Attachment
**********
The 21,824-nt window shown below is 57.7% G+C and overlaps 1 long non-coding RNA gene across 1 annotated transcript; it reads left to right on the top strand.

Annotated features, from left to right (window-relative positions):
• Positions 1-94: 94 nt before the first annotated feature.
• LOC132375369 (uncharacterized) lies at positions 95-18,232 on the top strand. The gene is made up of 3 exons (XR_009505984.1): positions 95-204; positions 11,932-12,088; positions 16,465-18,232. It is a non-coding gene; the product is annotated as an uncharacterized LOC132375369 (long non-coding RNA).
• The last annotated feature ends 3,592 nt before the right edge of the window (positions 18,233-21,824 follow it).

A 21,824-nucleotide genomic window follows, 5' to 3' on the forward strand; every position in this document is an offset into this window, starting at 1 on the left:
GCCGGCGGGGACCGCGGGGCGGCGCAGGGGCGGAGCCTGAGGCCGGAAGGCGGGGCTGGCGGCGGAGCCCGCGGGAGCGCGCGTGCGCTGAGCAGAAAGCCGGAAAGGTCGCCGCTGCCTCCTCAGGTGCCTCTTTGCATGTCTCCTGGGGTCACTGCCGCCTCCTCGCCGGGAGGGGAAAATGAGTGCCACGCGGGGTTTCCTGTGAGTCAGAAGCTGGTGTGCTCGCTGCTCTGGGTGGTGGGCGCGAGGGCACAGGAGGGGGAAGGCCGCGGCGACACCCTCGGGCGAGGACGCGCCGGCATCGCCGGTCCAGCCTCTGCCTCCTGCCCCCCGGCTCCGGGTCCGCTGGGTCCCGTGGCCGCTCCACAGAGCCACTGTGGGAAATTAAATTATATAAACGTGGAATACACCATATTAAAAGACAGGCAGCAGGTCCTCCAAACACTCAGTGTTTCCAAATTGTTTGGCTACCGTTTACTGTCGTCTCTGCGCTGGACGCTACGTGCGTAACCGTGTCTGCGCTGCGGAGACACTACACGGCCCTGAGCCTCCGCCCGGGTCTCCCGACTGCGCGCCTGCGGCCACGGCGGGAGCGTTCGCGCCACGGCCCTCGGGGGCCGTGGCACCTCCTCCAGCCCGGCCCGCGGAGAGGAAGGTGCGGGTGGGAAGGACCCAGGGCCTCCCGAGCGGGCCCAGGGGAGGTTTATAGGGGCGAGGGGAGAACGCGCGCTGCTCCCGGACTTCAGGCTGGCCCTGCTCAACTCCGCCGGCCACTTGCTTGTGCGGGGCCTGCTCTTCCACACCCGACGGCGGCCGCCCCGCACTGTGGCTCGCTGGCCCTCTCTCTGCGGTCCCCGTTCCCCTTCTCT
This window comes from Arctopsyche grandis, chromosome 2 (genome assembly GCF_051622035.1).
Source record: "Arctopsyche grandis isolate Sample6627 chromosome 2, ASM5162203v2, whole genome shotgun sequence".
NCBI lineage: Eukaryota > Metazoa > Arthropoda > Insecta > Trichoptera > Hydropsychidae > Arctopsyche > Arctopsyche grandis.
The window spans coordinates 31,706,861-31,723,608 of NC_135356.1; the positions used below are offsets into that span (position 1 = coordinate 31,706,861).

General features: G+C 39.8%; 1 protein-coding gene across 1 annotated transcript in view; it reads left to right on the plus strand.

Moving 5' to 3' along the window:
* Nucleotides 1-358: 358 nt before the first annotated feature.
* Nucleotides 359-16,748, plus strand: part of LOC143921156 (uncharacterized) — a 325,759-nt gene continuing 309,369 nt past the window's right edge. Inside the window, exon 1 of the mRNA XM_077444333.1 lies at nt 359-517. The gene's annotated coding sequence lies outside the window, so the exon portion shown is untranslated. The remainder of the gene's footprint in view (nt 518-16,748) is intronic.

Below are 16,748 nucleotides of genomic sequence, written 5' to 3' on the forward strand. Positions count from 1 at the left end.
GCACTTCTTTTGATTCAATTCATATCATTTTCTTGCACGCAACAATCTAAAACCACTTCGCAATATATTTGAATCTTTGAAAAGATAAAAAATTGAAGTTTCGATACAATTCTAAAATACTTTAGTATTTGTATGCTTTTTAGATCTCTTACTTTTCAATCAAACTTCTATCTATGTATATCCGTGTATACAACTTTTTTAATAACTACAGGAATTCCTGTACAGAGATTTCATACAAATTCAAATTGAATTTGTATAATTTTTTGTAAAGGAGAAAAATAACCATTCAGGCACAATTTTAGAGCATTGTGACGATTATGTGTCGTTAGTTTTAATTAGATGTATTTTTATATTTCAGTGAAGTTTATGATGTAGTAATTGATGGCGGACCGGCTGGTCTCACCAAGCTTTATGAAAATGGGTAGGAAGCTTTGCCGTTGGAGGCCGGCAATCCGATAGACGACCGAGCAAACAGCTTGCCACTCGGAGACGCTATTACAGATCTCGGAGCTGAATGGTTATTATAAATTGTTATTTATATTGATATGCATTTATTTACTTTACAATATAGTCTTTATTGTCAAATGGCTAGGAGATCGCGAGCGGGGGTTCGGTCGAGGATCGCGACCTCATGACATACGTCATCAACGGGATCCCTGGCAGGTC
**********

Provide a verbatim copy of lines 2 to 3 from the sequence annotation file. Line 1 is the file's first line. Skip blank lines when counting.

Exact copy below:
Annotated features, from left to right (window-relative positions):
• Positions 1-94: 94 nt before the first annotated feature.